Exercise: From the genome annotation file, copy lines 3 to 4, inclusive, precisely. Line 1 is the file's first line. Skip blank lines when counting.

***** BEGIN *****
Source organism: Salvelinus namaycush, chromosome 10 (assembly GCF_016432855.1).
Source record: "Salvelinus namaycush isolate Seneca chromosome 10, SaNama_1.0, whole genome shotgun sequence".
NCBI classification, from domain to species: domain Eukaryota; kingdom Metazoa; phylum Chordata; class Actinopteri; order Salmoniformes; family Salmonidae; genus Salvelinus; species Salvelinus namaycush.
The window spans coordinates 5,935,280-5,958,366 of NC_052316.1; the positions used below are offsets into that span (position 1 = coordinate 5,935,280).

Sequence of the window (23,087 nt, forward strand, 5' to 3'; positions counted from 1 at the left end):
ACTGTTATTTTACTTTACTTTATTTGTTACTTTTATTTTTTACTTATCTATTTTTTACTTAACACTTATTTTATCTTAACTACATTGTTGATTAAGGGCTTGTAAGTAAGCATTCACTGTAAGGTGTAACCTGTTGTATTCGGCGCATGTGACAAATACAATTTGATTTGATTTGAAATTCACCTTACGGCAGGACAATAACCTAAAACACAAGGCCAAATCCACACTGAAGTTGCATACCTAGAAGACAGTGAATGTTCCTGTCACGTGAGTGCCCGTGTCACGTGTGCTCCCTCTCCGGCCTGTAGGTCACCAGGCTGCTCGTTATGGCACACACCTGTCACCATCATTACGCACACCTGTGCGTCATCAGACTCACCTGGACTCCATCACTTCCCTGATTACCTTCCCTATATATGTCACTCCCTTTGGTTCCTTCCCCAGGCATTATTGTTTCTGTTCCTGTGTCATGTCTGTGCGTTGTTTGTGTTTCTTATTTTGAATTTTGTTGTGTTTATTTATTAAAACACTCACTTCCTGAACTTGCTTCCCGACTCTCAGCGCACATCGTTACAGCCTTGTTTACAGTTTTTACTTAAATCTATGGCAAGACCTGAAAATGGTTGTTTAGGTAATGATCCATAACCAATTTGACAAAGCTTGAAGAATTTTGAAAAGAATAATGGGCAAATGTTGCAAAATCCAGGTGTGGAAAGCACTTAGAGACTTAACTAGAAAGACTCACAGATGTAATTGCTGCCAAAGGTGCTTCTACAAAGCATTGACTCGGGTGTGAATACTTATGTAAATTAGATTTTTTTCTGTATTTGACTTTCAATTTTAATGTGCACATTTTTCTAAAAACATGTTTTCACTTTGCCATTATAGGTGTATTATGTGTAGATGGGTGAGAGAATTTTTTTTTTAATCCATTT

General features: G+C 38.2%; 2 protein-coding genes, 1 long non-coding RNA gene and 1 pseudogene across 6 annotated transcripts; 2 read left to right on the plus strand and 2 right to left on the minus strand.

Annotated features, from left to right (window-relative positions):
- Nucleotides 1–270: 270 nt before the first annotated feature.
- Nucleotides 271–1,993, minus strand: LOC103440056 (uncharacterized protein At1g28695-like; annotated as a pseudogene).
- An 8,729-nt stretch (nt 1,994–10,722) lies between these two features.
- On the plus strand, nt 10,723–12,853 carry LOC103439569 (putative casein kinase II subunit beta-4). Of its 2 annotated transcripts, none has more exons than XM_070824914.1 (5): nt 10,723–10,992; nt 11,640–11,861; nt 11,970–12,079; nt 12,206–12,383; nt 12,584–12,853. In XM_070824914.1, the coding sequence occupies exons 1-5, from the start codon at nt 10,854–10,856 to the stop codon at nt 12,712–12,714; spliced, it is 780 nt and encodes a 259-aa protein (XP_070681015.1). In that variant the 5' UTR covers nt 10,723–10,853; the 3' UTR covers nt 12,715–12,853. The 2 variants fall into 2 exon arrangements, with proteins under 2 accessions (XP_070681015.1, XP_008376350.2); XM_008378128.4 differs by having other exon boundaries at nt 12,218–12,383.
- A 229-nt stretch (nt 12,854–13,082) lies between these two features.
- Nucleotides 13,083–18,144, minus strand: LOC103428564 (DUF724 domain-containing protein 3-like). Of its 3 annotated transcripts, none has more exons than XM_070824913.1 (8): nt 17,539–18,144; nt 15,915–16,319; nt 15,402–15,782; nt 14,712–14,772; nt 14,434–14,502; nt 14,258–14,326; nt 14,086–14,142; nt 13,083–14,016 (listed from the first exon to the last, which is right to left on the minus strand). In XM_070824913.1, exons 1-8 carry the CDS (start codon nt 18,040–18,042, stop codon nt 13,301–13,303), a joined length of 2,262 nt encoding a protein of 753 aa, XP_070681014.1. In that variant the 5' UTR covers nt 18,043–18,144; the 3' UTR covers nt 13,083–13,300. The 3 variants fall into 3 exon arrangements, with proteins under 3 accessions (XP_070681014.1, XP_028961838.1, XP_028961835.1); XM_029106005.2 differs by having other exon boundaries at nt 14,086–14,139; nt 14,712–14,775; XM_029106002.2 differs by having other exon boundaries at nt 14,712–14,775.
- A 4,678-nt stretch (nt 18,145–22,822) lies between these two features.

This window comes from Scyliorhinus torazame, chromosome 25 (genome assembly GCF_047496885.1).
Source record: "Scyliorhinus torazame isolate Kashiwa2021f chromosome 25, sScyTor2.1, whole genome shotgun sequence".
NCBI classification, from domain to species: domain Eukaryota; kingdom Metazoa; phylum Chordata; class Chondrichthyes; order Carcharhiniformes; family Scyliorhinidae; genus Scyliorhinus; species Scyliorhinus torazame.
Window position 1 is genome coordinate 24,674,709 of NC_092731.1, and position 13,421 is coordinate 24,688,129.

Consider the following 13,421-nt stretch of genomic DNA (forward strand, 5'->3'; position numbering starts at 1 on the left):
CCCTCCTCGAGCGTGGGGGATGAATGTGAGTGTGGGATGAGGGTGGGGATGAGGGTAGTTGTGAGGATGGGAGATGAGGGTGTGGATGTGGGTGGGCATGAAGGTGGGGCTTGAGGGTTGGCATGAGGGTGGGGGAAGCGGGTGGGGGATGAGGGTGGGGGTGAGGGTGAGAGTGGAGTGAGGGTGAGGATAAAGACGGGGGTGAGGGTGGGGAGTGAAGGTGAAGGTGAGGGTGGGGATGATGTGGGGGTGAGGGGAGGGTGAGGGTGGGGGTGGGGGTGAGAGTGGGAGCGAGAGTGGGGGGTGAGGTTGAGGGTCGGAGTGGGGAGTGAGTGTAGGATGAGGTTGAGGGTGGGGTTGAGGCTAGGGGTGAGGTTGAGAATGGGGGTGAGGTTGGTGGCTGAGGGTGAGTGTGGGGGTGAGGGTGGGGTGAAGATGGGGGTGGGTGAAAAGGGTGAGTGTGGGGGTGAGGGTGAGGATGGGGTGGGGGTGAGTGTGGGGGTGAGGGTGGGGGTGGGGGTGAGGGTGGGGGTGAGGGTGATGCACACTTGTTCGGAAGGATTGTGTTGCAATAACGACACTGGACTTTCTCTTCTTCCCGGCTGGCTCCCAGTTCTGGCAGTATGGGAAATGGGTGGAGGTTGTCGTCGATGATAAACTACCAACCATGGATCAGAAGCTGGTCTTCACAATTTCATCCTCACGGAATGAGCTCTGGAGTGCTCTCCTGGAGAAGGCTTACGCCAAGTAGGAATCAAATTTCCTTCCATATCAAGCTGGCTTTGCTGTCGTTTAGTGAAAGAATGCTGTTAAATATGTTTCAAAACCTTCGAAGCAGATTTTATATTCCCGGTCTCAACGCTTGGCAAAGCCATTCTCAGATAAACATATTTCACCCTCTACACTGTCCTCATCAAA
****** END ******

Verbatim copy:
NCBI classification, from domain to species: domain Eukaryota; kingdom Metazoa; phylum Chordata; class Actinopteri; order Salmoniformes; family Salmonidae; genus Salvelinus; species Salvelinus namaycush.
The window spans coordinates 5,935,280-5,958,366 of NC_052316.1; the positions used below are offsets into that span (position 1 = coordinate 5,935,280).